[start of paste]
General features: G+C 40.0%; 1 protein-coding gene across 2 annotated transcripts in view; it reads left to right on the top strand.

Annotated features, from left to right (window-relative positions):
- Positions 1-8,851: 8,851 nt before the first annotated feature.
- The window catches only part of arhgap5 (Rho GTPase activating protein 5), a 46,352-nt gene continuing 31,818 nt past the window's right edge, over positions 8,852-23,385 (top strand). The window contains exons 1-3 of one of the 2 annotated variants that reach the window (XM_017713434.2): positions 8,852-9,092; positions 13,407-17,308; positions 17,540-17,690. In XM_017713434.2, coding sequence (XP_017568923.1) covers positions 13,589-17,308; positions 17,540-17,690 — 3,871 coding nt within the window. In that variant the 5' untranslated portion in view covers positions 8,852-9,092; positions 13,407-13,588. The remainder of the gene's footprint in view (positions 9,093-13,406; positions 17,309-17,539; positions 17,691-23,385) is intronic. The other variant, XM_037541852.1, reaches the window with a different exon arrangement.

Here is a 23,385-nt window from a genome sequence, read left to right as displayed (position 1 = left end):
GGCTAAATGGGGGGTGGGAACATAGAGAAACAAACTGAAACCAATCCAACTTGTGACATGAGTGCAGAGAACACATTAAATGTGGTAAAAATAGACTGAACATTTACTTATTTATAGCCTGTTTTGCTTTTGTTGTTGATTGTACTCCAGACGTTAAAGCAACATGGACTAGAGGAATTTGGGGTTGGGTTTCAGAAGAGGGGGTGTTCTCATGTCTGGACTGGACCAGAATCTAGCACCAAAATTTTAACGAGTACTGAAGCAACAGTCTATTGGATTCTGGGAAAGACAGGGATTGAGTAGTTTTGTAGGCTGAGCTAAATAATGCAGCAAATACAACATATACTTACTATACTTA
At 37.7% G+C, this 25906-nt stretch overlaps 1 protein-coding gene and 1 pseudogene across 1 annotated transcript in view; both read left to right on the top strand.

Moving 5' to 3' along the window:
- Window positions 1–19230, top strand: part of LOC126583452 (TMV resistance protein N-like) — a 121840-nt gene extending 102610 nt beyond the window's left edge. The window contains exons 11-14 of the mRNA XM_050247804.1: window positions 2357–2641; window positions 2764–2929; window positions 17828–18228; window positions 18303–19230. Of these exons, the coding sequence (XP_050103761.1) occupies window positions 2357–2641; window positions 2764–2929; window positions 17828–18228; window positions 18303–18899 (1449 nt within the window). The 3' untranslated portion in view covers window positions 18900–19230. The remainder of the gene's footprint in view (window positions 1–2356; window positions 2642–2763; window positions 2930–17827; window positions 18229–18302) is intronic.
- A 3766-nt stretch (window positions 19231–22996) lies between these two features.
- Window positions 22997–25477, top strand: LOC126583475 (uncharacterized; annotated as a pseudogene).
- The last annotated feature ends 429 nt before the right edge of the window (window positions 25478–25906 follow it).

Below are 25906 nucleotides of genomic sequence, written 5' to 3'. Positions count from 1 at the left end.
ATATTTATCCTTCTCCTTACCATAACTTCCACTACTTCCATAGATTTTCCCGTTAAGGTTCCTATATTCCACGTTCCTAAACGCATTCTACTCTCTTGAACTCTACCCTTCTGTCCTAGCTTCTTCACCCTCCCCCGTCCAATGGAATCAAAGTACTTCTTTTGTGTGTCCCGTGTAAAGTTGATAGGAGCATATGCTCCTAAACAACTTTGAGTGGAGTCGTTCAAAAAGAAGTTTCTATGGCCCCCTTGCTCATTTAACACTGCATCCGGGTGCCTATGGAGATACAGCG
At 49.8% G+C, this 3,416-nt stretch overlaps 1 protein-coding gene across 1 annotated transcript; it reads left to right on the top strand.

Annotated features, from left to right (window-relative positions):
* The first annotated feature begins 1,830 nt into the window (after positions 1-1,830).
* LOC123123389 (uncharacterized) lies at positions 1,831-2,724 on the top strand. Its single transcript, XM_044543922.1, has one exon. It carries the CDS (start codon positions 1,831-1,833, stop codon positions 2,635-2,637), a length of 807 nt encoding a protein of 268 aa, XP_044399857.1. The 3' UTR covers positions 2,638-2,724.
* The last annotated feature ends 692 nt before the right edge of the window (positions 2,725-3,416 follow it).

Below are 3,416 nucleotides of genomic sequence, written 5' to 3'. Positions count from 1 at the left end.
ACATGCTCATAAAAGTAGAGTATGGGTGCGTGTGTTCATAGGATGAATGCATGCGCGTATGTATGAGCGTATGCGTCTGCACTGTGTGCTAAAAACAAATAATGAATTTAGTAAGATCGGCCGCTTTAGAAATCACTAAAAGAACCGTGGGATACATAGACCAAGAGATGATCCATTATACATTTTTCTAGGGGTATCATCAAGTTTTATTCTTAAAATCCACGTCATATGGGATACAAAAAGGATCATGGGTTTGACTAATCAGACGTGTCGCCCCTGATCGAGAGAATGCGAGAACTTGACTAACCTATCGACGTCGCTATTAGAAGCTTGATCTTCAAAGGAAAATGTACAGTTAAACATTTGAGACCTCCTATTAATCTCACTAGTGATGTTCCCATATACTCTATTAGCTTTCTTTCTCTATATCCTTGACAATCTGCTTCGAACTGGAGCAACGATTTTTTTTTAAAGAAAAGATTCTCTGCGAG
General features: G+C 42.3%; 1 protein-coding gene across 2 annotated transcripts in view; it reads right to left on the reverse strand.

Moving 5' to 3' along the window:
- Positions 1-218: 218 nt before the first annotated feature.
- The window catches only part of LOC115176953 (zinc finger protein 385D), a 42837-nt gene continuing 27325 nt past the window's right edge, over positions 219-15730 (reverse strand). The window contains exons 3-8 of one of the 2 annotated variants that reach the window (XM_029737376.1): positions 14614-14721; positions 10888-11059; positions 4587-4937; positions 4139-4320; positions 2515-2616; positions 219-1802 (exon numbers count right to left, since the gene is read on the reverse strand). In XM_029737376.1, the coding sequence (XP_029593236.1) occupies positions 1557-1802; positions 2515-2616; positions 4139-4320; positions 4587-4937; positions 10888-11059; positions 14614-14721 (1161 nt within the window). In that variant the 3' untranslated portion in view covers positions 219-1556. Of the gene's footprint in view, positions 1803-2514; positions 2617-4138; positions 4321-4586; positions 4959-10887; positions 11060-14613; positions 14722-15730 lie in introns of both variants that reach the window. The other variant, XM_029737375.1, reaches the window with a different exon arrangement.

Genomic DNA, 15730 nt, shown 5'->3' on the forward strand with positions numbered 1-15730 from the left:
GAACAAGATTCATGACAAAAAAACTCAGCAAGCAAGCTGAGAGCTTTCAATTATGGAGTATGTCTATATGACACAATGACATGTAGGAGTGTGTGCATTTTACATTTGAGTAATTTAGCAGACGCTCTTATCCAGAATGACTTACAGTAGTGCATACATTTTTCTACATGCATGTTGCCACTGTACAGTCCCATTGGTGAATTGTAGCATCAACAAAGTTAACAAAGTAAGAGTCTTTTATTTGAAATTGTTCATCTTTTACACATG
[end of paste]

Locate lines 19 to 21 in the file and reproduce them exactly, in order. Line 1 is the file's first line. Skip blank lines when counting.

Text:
* The last annotated feature ends 692 nt before the right edge of the window (positions 2,725-3,416 follow it).

Below are 3,416 nucleotides of genomic sequence, written 5' to 3'. Positions count from 1 at the left end.
ACATGCTCATAAAAGTAGAGTATGGGTGCGTGTGTTCATAGGATGAATGCATGCGCGTATGTATGAGCGTATGCGTCTGCACTGTGTGCTAAAAACAAATAATGAATTTAGTAAGATCGGCCGCTTTAGAAATCACTAAAAGAACCGTGGGATACATAGACCAAGAGATGATCCATTATACATTTTTCTAGGGGTATCATCAAGTTTTATTCTTAAAATCCACGTCATATGGGATACAAAAAGGATCATGGGTTTGACTAATCAGACGTGTCGCCCCTGATCGAGAGAATGCGAGAACTTGACTAACCTATCGACGTCGCTATTAGAAGCTTGATCTTCAAAGGAAAATGTACAGTTAAACATTTGAGACCTCCTATTAATCTCACTAGTGATGTTCCCATATACTCTATTAGCTTTCTTTCTCTATATCCTTGACAATCTGCTTCGAACTGGAGCAACGATTTTTTTTTAAAGAAAAGATTCTCTGCGAG